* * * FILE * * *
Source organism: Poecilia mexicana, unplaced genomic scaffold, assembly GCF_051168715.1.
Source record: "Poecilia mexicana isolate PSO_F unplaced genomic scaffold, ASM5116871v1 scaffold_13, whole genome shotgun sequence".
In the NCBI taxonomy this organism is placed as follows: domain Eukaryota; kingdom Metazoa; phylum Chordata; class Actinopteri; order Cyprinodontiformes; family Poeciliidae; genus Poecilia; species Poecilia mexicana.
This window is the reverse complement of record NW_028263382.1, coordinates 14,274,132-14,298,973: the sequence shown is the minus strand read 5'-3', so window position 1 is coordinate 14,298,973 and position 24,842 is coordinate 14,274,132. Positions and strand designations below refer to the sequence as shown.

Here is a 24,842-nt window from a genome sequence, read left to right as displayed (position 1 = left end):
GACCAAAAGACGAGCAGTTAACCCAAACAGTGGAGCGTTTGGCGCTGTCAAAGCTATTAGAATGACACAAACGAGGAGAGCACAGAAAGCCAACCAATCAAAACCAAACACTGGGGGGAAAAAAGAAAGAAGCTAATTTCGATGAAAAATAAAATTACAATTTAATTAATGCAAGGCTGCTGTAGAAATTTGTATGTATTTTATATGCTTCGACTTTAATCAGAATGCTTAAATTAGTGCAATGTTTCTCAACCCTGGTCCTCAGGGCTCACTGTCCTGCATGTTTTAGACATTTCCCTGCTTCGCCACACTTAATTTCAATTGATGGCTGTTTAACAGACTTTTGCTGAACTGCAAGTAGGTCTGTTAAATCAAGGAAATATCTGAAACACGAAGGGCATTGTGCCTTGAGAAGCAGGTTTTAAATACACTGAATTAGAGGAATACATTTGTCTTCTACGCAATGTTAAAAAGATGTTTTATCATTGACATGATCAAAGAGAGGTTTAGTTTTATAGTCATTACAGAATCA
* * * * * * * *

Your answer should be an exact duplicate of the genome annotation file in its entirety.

Source organism: Poecilia mexicana, unplaced genomic scaffold, assembly GCF_051168715.1.
Source record: "Poecilia mexicana isolate PSO_F unplaced genomic scaffold, ASM5116871v1 scaffold_13, whole genome shotgun sequence".
In the NCBI taxonomy this organism is placed as follows: domain Eukaryota; kingdom Metazoa; phylum Chordata; class Actinopteri; order Cyprinodontiformes; family Poeciliidae; genus Poecilia; species Poecilia mexicana.
This window is the reverse complement of record NW_028263382.1, coordinates 14,274,132-14,298,973: the sequence shown is the minus strand read 5'-3', so window position 1 is coordinate 14,298,973 and position 24,842 is coordinate 14,274,132. Positions and strand designations below refer to the sequence as shown.

Here is a 24,842-nt window from a genome sequence, read left to right as displayed (position 1 = left end):
GACCAAAAGACGAGCAGTTAACCCAAACAGTGGAGCGTTTGGCGCTGTCAAAGCTATTAGAATGACACAAACGAGGAGAGCACAGAAAGCCAACCAATCAAAACCAAACACTGGGGGGAAAAAAGAAAGAAGCTAATTTCGATGAAAAATAAAATTACAATTTAATTAATGCAAGGCTGCTGTAGAAATTTGTATGTATTTTATATGCTTCGACTTTAATCAGAATGCTTAAATTAGTGCAATGTTTCTCAACCCTGGTCCTCAGGGCTCACTGTCCTGCATGTTTTAGACATTTCCCTGCTTCGCCACACTTAATTTCAATTGATGGCTGTTTAACAGACTTTTGCTGAACTGCAAGTAGGTCTGTTAAATCAAGGAAATATCTGAAACACGAAGGGCATTGTGCCTTGAGAAGCAGGTTTTAAATACACTGAATTAGAGGAATACATTTGTCTTCTACGCAATGTTAAAAAGATGTTTTATCATTGACATGATCAAAGAGAGGTTTAGTTTTATAGTCATTACAGAATCA